In speaking of those who serve God in righteousness, the Lord said, "To them will I reveal all mysteries, yea all the hidden mysteries of my kingdom from days of old, and for ages to come, will I make known unto them the good pleasure of my will concerning all things pertaining to my kingdom" (D&C 76:7)

It is the nature of man to be inquisitive, to wonder about, explore, and learn things that are presently unknowable, and that tendency applies even to matter of religion. As we read the scripture we find many places where we wonder, "What does this mean?" or "What does that refer to?" For example, the book of Revelation talks of beasts with many heads, of dragons, of a beast that comes up out of the sea, etc. Obviously these creatures are all symbolic but the scriptures don't tell us what they represent.

In both the Old and New Testament we read about the great and terrible day of the Lord when He will come in the clouds of heaven and, with great power, destroy the wicked and save His people. Throughout the scriptures we find passages that give us signs and wonders to look for that will indicate when this glorious day is close at hand, yet for over two thousand years biblical scholars have been diligently studying the Bible to determine exactly when this event will occur and yet there is no one agreed upon answer. However, this hasn't stopped people from continuing to find answers to this and many other questions that the scripture haven't give us answers to, and this tendency is especially true of those who belong to the Church of Jesus Christ of Latter-day Saints.

There are several reason why Latter-day Saints are so inquisitive about the mysteries of God. The first is that the LDS church believes in continuing revelation. In fact, this church is build on the premise that God appeared to a young boy by the name of Joseph Smith and revealed many things that are not contained in the Bible but which have been revealed in such scriptures as the Book of Mormon, the Doctrine and Covenants, the book of Moses and the book of Abraham. But instead of these new revelations answering all of our questions, they have done just the opposite because with more knowledge comes more questions, which invites people to want to learn even more.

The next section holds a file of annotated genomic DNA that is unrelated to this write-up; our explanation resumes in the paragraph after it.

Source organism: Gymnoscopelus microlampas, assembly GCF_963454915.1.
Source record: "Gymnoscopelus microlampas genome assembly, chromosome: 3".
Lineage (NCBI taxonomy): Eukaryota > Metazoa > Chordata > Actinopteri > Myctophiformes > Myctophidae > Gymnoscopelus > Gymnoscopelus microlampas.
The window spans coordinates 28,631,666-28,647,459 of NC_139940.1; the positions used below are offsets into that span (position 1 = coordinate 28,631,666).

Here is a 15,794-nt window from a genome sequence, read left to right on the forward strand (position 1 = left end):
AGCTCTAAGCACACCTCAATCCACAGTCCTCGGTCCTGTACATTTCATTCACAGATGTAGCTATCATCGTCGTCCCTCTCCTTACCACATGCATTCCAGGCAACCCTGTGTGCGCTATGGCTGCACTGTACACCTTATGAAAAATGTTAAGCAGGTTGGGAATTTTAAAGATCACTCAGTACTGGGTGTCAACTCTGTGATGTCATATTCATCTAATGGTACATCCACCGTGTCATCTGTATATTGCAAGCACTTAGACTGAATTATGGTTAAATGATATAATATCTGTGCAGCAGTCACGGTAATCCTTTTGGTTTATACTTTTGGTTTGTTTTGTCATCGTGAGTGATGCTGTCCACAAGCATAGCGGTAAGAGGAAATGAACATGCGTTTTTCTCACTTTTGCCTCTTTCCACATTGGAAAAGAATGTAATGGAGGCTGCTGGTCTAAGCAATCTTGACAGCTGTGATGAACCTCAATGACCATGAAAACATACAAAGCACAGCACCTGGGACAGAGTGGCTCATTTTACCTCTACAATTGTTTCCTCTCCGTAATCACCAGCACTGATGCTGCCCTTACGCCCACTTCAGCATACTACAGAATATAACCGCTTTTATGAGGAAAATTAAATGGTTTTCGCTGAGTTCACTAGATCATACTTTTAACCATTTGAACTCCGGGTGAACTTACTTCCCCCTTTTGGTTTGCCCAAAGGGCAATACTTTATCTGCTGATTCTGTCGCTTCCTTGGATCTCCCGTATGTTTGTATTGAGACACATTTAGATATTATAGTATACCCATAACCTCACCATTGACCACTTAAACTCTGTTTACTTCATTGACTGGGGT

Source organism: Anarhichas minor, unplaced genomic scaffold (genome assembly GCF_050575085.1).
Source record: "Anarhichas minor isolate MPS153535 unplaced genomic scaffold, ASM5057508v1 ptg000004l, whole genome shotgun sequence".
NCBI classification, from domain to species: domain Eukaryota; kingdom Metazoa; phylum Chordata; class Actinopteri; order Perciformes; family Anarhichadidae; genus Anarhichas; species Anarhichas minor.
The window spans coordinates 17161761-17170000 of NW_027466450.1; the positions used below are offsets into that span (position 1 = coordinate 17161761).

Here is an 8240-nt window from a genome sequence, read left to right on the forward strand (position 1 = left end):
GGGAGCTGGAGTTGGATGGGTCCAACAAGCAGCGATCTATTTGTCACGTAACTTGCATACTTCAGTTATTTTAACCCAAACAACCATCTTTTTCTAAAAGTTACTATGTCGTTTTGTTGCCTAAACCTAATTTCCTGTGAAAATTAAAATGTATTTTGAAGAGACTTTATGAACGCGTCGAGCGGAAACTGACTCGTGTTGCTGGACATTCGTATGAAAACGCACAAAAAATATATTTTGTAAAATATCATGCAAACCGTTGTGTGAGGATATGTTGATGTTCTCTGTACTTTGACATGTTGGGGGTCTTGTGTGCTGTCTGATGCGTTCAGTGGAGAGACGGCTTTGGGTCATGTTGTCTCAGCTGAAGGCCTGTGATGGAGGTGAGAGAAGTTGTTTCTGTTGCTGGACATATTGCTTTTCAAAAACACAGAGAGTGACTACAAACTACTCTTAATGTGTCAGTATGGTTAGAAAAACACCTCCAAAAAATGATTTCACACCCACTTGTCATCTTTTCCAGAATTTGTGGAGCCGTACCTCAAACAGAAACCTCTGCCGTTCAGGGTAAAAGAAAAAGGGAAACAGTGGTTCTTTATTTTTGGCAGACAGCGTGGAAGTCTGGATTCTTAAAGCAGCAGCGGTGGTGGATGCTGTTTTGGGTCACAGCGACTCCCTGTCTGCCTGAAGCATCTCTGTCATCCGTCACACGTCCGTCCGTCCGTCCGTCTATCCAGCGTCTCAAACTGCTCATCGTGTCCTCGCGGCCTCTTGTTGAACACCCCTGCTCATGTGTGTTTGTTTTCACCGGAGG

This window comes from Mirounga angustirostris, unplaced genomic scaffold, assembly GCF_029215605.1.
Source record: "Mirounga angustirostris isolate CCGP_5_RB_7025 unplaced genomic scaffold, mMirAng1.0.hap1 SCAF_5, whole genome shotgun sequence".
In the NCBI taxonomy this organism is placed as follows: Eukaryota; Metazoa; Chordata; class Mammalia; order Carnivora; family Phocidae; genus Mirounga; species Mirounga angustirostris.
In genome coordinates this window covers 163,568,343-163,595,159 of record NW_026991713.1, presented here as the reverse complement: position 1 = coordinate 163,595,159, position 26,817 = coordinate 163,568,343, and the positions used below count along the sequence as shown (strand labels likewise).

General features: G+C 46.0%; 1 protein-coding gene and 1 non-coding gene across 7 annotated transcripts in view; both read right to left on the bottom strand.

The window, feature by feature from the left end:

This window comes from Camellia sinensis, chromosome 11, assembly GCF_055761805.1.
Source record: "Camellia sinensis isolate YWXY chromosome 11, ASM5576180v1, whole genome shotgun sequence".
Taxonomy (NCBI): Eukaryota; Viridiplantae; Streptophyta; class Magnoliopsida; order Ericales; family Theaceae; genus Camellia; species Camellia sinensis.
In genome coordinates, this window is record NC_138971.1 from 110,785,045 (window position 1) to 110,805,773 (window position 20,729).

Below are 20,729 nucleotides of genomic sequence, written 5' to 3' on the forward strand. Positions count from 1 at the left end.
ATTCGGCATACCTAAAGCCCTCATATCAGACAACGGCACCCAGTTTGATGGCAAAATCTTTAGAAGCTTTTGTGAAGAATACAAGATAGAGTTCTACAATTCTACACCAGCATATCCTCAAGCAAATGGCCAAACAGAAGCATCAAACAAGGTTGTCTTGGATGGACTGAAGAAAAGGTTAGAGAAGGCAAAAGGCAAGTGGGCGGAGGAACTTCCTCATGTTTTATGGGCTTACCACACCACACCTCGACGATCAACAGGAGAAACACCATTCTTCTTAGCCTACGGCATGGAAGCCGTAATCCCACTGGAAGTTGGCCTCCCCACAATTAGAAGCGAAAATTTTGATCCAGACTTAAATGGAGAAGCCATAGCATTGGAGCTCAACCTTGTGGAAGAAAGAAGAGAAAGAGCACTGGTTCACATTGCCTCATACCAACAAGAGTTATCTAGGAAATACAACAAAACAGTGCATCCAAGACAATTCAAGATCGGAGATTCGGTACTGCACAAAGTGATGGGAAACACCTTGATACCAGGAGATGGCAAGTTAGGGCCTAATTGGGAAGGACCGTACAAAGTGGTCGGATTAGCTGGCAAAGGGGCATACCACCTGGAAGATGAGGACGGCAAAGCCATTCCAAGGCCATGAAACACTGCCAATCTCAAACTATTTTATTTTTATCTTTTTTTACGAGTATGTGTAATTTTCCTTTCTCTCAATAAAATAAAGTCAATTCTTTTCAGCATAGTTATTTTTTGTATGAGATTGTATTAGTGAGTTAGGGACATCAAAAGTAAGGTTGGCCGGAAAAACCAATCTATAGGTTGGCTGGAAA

For example, in ancient times people looked up into the night sky and wondered what those twinkling dots of light were. Today scientists know exactly what they are, how far away they are, what they are made of, and many other facts that ancient people never even dreamt of asking. Yet, the more scientists study the universe and the more knowledge they gain about it, the more questions they have. That's because knowledge is like a door that when opened takes us into a room that contains several more doors, and when we open any one of them, they take us into yet another room with several more doors. Therefore, the more knowledge we gain the more questions it generates. Since the LDS Church has been given more knowledge about the mysteries of God than any other religon, it is only natural that those who belong to the LDS church would have more questions than other Christians.

Another reason why LDS members search for answers to spiritual questions is because in their Articles of Faith it declares, "We believe all that God has revealed and that he will reveal many other great and important things." Since God has promised to reveal even more than what He already has, this clearly implies that there is more to know, which only whets man's appetite to want to find out what else there is to learn. This in turn, causes his natural instinct of curiosity to drive him to search the scriptures more deeply in order to learn more of the mysteries of God.

And there is yet a third reason why LDS members search the scriptures so diligently and that is because there are many truths that are hidden in plain sight in the scriptures. For example, we have all read certain passages of scripture many, many times and think we know what it means, only to hear someone explain those scriptures in ways we have never thought of before. Often times, as we read the scriptures we have this same experience ourselves as a verse of scripture suddenly takes on an entirely different and more profound meaning that it ever had before.